12-String Bass Tunings

There are many different ways to tune a 12-string bass. Most players use Standard tuning but the possibilities are almost endless. Here are some of the tunings commonly found. All of these diagrams are based upon the Standard string arrangement.

WARNING: Some of these tunings may require truss rod adjustment to prevent neck warping or bowing. Consult a qualified luthier before changing from the Standard tuning!


Standard Tuning

This is the "normal" way a 12 is tuned, with the high octave strings both tuned exactly one octave up. The vast majority of 12's are tuned this way, usually to the 440 pitch even though there are other possibilities. Since it is consistent with the standard tuning found on a 4-string bass it allows for players to easily switch between the two instruments.


Drop D

In this example the E strings have simply been dropped down to D. Given the number of songs that have been recorded in Drop D this tuning is now much more commonly used. Other possibilities certainly exist, such as dropping the E strings down to C#, C or B.


Drop D / Drop G

The E strings have been dropped down to D and the A strings are dropped to G.


Raised G

It is unusual to see a bass tuned up instead of down. This tuning was reportedly used by Tom Petersson when he played the song "You're All Talk" during live performances. This way he could play the G in the open position and wouldn't have to fret the low G throughout the entire song. He had a Kids bass tuned this way and it was only used for the one song.


Low B

The Low B tuning uses the same configuration as the lowest 4 strings of a 5-string bass. There's nothing like shaking the walls to scare everyone else in the band: That's Rock & Roll!


Low C Dropped to A#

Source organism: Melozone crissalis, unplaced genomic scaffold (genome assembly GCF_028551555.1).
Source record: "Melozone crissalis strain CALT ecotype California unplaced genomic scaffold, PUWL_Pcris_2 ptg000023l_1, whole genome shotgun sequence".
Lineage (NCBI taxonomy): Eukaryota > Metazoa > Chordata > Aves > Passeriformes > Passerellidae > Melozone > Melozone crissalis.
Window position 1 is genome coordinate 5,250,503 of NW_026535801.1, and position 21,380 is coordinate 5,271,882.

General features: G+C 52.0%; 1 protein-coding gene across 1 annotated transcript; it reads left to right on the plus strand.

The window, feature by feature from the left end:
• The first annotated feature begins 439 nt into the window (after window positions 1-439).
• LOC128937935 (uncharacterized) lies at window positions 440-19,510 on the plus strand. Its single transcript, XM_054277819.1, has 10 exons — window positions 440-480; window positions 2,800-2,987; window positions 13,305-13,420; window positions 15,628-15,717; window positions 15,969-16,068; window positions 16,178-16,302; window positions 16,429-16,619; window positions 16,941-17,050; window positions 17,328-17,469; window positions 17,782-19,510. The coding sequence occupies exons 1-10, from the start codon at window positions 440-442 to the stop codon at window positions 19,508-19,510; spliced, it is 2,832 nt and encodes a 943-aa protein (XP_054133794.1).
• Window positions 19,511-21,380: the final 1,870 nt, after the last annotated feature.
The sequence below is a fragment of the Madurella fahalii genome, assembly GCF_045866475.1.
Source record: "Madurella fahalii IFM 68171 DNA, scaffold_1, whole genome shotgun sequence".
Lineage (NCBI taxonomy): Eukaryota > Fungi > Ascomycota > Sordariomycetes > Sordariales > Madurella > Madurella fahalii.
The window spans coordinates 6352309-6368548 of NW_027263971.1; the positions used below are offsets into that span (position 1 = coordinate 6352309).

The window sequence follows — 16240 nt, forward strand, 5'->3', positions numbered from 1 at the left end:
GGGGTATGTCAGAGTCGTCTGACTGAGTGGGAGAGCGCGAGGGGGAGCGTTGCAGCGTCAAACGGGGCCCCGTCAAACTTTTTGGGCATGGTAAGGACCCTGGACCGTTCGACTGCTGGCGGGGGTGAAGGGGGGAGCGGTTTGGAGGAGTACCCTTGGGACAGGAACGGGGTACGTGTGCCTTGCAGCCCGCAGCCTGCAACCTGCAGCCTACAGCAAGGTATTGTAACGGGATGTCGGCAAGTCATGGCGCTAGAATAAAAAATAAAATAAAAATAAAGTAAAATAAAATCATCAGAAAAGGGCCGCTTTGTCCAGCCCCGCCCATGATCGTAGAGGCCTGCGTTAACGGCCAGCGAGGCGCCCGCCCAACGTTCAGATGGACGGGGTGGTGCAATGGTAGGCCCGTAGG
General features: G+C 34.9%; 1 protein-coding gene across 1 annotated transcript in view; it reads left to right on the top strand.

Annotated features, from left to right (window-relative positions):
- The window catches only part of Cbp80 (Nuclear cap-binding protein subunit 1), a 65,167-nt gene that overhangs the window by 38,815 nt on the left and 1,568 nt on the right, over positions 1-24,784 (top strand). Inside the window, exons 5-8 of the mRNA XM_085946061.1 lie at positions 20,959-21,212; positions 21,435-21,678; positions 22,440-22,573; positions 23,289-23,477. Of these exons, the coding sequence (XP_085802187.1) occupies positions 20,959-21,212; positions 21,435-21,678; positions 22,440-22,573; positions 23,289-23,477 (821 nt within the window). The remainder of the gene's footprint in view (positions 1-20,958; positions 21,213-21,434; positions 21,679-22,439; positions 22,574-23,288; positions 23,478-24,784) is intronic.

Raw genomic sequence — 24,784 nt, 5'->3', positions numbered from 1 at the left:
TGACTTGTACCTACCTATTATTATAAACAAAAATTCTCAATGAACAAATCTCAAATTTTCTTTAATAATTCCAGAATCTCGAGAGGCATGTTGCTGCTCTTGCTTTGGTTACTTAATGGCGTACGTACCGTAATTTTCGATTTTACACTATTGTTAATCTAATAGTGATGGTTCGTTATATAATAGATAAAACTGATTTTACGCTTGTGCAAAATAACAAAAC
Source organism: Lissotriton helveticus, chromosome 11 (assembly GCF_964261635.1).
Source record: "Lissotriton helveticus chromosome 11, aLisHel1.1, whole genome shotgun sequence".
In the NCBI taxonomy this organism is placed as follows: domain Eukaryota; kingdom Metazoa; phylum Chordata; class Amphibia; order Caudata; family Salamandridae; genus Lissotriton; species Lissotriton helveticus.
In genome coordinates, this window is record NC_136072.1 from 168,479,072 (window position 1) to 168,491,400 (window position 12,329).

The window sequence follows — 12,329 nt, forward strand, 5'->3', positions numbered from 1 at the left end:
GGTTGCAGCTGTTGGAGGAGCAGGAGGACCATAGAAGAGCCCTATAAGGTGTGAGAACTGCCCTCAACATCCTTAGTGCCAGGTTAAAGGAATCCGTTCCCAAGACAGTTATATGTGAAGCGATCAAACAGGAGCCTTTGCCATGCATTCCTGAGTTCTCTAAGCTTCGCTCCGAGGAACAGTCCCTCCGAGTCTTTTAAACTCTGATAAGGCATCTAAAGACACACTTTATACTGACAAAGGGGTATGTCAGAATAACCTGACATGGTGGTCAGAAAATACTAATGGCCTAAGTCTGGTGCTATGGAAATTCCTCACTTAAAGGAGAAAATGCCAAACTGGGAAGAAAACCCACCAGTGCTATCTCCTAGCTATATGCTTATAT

In his Interview Tim King of the band SOiL describes this tuning, which is a C tuning with the lowest string dropped to A#. Larger string gauges are used.


Low A#

Ian Ringler uses this tuning with the band Section 16. See his Interview.


Low C#

Another tuning used by Ian Ringler.                 


 

 

 

 

Full Fifths

The Full Fifths tuning creates a 1-5-1 chord within each group of three strings.

 

This can give a thicker sound but eliminates being able to play a single note in octaves. It also requires that single positions be played instead of chording, since any chords played are going to have extraneous notes in them and may sound rather bizarre.


 

 

 

 

Split Fifths

The Split Fifths tuning keeps the E and A strings as octaves and only the D and G strings use the 1-5-1 chord.

 

In his instructional video, bassist Chris Squire of the band YES states that he tunes his 8-string Rickenbacker bass in fifths.


Paul Chandler's G in Fifths

In his Interview Paul Chandler states that he uses this tuning to add a "power chord" to his 12-string Royale bass.


15-String Bass Tuning

Based upon the standard 5-string bass tuning with the Low B.

 

The tuning used by Jauqo III-X on the first 15-string bass.


18-String Bass Tuning

OR

These are the same basic configurations as standard 6-string bass tuning.


A configuration based upon standard 6-string guitar tuning.
This is the tuning used on the Modulus 18-string bass owned by the late Allen Woody.


Using Strings of Differing Gauges

All of these examples have presumed that the two high-octave strings, when tuned to the same note, have been strings of the exact same gauge. There is another option. There are a few players who use strings of differing gauges instead of exact pairs. For instance, the high-octave G strings could use a .020 gauge string paired up with a .018 gauge string. The theory behind this is that it gives a different sound to the instrument. The differing gauges will resonate off of each other in a different manner than will strings of the exact same gauge, creating different tonal possibilities. One problem that may occur with using different gauge strings is that they may not intonate precisely unless the bass incorporates a 12-saddle bridge. But since most players slightly detune the two upper octave strings from each other anyway, an 8-saddle bridge may work just fine in the Real World.

If you've been using different tunings or have other ideas that haven't been covered here please email me with details.